The Bechaaleh Organization for Development and the Municipality of Bechaaleh requested the assistance of Isam Bashour, professor and chairperson, Department of Agriculture, FAFS, in documenting the antiquity of the town’s olive trees. Dr. Bashour’s work revealed the estimated ages of some of the trees to be 1,400 years old, possibly making them the oldest olive trees in Lebanon, and in the world at their altitude. Bechaaleh, a village in Batroun District, is situated at an altitude of 1,200 meters above sea level, making it an unusual host: olive trees usually grow at altitudes of 800 meters or lower. The 12 olive trees have circumferences as large as 32 meters.
Dr. Bashour contacted Ramzi Touchan, professor, University of Arizona-Tucson, to lead the research, using C14 technology to estimate the age of these trees. Touchan has helped AUB in the past, including estimating the age of a cedar log cross section at the entrance of College Hall (which was found to have died around 5755 B.C. +/- 120 years). Bechaaleh Organization for Development, worked with Touchan, Bashour, Mrs. Nadine El Khoury, FAFS EAB member, Bechaaleh municipality, professors from the Lebanese University, and LIVCD/USAID, to scientifically document the age of these millennial olive trees, which continue to produce fruits.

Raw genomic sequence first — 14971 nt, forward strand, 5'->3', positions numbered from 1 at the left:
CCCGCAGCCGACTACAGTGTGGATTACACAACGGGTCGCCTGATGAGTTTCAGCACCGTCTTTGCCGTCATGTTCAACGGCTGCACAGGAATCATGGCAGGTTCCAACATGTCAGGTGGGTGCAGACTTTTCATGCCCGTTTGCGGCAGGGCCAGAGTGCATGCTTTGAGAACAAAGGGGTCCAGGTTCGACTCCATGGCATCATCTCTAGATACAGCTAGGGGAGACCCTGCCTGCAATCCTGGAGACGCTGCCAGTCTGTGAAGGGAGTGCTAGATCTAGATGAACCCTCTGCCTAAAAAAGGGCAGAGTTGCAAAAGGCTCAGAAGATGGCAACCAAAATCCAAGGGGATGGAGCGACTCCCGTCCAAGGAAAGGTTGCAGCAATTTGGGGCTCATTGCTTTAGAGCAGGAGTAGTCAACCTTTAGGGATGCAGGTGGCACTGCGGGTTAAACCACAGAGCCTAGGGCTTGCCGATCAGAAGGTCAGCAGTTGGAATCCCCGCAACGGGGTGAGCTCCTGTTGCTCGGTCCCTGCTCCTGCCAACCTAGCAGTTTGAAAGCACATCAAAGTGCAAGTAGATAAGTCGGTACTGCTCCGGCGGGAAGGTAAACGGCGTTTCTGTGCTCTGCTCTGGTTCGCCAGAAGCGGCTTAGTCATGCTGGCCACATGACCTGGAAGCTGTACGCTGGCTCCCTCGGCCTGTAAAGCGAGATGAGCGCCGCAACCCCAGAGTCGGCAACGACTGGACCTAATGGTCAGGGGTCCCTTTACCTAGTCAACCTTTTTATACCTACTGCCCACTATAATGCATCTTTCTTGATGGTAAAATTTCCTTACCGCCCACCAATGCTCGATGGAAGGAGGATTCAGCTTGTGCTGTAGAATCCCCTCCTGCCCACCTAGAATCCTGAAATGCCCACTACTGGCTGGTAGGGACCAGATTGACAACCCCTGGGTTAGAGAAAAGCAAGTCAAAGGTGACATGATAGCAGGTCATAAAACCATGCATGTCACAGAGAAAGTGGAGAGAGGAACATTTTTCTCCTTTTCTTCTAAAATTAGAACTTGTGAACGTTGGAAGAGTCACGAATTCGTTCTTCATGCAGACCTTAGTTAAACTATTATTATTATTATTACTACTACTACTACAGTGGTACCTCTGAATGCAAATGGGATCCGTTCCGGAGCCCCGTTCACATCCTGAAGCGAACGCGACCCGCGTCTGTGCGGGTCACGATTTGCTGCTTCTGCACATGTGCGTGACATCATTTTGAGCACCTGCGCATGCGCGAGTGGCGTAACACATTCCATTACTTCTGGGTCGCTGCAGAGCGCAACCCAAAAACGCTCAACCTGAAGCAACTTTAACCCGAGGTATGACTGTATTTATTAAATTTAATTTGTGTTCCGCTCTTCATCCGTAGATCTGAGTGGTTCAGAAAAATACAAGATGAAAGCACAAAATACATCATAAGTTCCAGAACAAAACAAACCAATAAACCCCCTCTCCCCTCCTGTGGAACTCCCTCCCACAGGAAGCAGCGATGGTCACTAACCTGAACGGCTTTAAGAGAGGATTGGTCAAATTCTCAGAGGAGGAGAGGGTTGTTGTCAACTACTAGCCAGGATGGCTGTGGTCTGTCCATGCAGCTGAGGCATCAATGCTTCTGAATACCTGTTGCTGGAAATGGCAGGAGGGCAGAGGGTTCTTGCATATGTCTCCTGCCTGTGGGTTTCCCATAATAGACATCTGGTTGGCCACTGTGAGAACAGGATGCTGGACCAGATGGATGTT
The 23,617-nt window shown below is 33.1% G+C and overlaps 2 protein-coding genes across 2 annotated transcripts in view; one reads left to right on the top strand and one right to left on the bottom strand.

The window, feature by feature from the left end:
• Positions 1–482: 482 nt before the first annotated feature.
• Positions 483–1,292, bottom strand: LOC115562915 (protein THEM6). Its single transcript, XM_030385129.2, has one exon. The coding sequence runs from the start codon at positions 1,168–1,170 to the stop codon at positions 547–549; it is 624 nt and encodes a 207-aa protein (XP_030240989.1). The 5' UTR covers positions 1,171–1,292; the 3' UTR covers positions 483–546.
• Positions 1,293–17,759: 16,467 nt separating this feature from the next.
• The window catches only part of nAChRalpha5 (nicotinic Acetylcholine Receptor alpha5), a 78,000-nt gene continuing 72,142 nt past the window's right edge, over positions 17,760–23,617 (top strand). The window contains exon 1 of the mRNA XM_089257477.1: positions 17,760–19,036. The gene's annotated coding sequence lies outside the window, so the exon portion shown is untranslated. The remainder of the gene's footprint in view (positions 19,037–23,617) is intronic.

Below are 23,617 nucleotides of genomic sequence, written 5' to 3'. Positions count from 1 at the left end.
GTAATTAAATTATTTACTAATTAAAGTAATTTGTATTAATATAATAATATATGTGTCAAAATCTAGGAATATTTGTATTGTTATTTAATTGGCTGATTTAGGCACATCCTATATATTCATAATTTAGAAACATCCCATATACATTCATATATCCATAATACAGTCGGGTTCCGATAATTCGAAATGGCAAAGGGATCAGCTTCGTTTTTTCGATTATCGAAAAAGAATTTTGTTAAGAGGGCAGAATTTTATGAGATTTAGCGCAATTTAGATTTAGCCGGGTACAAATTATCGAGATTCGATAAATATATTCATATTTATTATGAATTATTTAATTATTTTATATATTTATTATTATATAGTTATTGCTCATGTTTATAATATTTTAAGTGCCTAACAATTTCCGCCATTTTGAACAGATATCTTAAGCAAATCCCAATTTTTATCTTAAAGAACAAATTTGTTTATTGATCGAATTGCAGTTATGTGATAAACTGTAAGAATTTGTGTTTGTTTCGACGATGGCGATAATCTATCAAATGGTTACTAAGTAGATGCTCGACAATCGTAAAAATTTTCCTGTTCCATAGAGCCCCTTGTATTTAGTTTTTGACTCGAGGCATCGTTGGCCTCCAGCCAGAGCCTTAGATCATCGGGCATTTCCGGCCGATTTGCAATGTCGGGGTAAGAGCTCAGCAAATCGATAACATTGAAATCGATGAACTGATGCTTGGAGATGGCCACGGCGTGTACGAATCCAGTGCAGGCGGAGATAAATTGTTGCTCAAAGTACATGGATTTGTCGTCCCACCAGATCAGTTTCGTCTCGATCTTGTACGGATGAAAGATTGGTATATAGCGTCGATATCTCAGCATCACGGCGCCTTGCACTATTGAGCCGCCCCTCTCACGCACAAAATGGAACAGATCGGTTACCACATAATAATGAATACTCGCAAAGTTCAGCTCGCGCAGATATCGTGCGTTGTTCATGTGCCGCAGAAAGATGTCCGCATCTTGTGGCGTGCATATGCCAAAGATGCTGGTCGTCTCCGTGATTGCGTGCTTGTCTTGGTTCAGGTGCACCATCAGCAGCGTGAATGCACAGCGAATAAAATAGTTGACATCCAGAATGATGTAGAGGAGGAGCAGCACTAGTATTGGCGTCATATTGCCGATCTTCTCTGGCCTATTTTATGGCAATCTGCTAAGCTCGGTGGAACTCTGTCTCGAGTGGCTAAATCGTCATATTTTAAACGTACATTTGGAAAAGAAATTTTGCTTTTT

The Bechaaleh Organization for Development has contributed the symbolic amount of $3,000 to AUB towards projects directed at preserving national heritage. The project also includes the eco-touristic Bechaaleh trails, for everyone to experience this wonder being as important as Baalbeck and Jbeil. Future plans for the project include creating a scientific association for the protection of the trees, achieving worldwide recognition for them and propagating their exceptional traits of high yield and excellent resilience through producing self-rooted olive trees using tissue culture.